The Federal Reserve heavily researched a wide range of inflation measures back in 2001 and found that “food inflation” is a much more accurate measure of inflation than CPI:
“We see that past inflation in food prices has been a better forecaster of future inflation than has the popular core measure [CPI and PCE]. […] Comparing the past year’s inflation in food prices to the prices of other components […], we find that the food component still ranks the best among them all.”
The Fed knows that the government’s CPI measure is inaccurate at best and that we should look at food prices instead. Let’s do that:
Agricultural commodities are the primary supplies for food. As the chart below shows, agricultural commodities were in a 12-year bear market, which is why no one talked much about inflation. It seems we are now in the beginning of a bull market. That means higher food-production costs that will trickle down to consumer prices.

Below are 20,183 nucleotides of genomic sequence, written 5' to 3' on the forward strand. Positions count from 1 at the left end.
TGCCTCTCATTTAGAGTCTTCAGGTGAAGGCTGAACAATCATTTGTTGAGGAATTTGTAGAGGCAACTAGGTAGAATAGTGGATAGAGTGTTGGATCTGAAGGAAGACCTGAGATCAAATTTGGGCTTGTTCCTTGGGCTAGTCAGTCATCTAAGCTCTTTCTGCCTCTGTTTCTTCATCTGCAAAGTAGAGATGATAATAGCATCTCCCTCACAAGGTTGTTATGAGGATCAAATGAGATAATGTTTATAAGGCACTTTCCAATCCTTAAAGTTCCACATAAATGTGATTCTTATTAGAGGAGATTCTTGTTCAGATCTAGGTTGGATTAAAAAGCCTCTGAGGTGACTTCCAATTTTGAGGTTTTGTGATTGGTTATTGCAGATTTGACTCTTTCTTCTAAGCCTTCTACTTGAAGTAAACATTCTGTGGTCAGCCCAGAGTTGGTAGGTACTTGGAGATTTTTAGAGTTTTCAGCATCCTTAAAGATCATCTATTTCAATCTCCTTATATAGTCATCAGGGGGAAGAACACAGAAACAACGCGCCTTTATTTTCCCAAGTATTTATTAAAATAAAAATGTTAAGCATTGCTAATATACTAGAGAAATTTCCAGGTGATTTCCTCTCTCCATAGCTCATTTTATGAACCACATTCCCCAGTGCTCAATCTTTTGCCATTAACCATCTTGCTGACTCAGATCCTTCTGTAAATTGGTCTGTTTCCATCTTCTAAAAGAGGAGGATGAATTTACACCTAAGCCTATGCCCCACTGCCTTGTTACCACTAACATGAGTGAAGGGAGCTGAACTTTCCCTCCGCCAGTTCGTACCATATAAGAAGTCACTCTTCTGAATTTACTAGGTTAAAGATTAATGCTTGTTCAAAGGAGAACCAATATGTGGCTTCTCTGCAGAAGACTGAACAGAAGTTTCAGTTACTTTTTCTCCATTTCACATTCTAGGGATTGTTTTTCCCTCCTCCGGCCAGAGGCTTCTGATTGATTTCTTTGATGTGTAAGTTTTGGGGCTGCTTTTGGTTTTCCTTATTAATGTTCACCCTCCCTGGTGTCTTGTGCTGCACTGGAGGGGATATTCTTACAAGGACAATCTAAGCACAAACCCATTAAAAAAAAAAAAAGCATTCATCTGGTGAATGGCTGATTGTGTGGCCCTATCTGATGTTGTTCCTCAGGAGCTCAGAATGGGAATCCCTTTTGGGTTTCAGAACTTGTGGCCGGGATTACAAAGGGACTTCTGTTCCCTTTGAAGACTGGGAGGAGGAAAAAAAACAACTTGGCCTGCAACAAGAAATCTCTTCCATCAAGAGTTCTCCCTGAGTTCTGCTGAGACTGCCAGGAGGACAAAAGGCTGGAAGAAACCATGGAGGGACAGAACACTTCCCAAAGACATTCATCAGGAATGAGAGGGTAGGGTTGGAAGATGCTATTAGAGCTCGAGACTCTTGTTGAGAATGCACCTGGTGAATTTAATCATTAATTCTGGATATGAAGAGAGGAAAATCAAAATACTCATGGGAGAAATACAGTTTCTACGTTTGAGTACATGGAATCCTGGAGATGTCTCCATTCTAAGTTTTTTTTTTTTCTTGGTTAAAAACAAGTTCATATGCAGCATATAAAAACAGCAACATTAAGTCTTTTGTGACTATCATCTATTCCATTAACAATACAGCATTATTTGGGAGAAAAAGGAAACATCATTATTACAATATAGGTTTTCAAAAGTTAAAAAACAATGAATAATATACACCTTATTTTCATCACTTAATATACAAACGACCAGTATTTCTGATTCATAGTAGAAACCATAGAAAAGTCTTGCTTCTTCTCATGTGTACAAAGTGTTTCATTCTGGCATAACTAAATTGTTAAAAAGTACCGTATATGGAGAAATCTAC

Your inflation survival plan
Let’s sum it up: If we look at actual inflation — measured the way we measured it until the 1980s — we’re at 15% inflation. And if we look at food price inflation as the best indicator for inflation, food prices are soaring, and higher prices are on their way.
Biden recently called inflation “worrisome,” but I think Ronald Reagan hit the nail on the head when he described the 1970s’ inflation (which, according to the methodology used then, is as high as what we are currently experiencing):
“Inflation is as violent as a mugger, as frightening as an armed robber and as deadly as a hit man.”
The inflation threat is real, and surviving it is simple. I have written about how gold is a proven way to mitigate inflation’s theft of your retirement savings’ purchasing power, and I can’t think of a better time than now to take action.
CEO, Gold Alliance